Ringworm, also called dermatophytosis, is a fungal infection that occurs in the skin, hair and nails. The fungi feed on the keratin that is found in the outer layers of these structures. Ringworm infections can occur in all domesticated species of animals. There are a number of distinct species of dermatophyte fungi and some are ‘zoonotic’, meaning that they are capable of spreading from animals to humans.
The common name ‘ringworm’ is very old and is somewhat misleading, in that it is not an infection caused by a worm, and the infected areas are not always ring-shaped. In people, a ringworm infection usually starts as an itchy patch of skin that will expand outwards in a ring-like pattern. As it expands, the middle of the patch will heal while the edges will be inflamed and red.
In dogs, although the infection may sometimes look similar to the lesion in humans, more often the disease only causes one or more bald spots on the fur. In cats, a ringworm infection may appear as a patch of baldness, but more often the only symptom is some flaky dandruff.
Ringworm is contagious, and can be passed between animals or people by direct skin contact or by contact with contaminated objects such as combs, bedding, food bowls, furniture, or other environmental surfaces. Some animals and people can be “asymptomatic carriers” of ringworm, meaning that they have the fungus on their body but do not show any symptoms.
Contact with ringworm does not always mean that an infection will develop. The age of the exposed person or animal, whether they have other health problems or immune system disease, whether they have skin sensitivities or allergies, and what the level of exposure (the amount of environmental contamination that is present), are all important factors in the development of a ringworm infection. Young and old people and animals are more susceptible to ringworm infections.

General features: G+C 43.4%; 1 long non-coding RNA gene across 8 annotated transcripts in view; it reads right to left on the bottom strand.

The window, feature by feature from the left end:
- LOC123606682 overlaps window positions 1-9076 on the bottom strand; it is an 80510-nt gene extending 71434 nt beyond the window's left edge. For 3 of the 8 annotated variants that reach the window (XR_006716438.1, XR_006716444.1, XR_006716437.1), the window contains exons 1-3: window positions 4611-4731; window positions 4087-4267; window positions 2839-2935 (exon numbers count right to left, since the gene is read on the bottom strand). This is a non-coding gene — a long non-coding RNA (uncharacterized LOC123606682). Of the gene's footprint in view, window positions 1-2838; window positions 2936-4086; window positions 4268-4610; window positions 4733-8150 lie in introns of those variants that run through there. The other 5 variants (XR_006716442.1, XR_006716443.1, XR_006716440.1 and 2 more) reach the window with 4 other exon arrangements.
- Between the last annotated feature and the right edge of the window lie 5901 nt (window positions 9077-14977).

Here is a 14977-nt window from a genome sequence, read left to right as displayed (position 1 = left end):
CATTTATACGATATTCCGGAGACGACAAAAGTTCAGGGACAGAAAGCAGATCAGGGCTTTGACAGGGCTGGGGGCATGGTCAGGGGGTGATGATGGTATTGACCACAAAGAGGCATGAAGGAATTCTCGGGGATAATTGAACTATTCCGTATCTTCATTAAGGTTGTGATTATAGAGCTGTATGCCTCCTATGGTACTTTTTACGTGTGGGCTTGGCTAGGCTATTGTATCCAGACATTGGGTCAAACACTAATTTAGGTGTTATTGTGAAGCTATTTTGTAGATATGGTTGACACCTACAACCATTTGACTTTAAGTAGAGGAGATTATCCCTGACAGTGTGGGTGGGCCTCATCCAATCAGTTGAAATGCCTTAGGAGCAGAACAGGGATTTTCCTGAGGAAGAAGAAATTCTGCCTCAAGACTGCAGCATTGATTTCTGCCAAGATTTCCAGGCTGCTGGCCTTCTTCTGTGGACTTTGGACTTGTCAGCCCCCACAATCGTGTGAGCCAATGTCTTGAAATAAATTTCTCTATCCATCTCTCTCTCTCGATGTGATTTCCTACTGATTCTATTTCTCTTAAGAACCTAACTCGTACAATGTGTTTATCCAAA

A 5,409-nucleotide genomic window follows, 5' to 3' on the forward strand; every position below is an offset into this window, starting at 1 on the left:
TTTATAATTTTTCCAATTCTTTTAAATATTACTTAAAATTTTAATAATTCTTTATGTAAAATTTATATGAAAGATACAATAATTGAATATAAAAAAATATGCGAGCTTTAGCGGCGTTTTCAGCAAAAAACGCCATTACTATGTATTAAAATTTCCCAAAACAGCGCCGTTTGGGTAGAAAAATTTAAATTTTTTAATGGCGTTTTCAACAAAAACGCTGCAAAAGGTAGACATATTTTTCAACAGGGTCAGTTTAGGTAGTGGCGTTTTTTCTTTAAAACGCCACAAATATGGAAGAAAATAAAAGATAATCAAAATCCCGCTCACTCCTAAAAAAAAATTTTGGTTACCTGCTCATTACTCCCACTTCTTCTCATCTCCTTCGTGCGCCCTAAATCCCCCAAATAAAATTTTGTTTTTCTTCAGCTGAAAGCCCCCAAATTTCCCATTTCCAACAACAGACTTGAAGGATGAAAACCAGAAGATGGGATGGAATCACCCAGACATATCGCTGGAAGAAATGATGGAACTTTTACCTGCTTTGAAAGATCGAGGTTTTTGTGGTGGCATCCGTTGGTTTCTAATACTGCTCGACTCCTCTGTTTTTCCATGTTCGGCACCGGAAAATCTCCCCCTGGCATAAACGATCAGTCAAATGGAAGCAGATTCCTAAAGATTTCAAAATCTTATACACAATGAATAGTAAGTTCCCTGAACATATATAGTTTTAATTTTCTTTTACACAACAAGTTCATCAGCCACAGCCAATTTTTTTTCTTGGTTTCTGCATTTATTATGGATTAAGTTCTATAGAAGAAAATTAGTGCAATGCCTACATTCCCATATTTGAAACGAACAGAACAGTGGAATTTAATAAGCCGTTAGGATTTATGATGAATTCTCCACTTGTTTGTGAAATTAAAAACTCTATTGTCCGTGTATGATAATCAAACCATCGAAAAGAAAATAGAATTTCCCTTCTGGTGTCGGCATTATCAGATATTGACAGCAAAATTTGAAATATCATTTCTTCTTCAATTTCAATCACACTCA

Before assuming that a skin lesion is caused by ringworm, it is important to confirm the diagnosis by culture of the fungus in a laboratory, which includes determination of the specific species of ringworm causing the infection. A positive culture can sometimes be confirmed within a couple of days, but in many cases the ringworm spores may be slow to grow, meaning that it can take up to a month before a suspected sample is confirmed negative. A special type of ultraviolet lamp called a Wood’s lamp may cause some species of ringworm fungi to fluoresce, but this test is not always accurate. A Wood’s lamp test is sometimes used as a rapid screening test in multi-animal facilities, and suspect cases are then confirmed by culture.
Treatment of ringworm in animals is always necessary to avoid spread of the infection to children or other pets. Treatment of an individual pet will include a prescription of antifungal medication, combined with clipping or shaving the hair from the infected lesions to minimize further environmental contamination. In some cases, it is necessary to completely shave the animal’s fur. In minor cases, an antifungal cream, ointment or shampoo will be prescribed for topical application for a treatment period of several weeks to months. In the majority of cases, effective treatment requires the use of oral antifungal drugs for a minimum of six weeks. In all cases, the household must be thoroughly cleaned to eliminate any environmental source of re-infection. In a multi-animal environment, treatment can be extremely challenging and costly.
For any more questions or information on Ringworm, please feel free to call us during business hours to speak with one of our health care team here at River Grove Animal Hospital! Your Local, affordable Veterinarian servicing Mississauga, Brampton, Milton, Oakville and surrounding areas.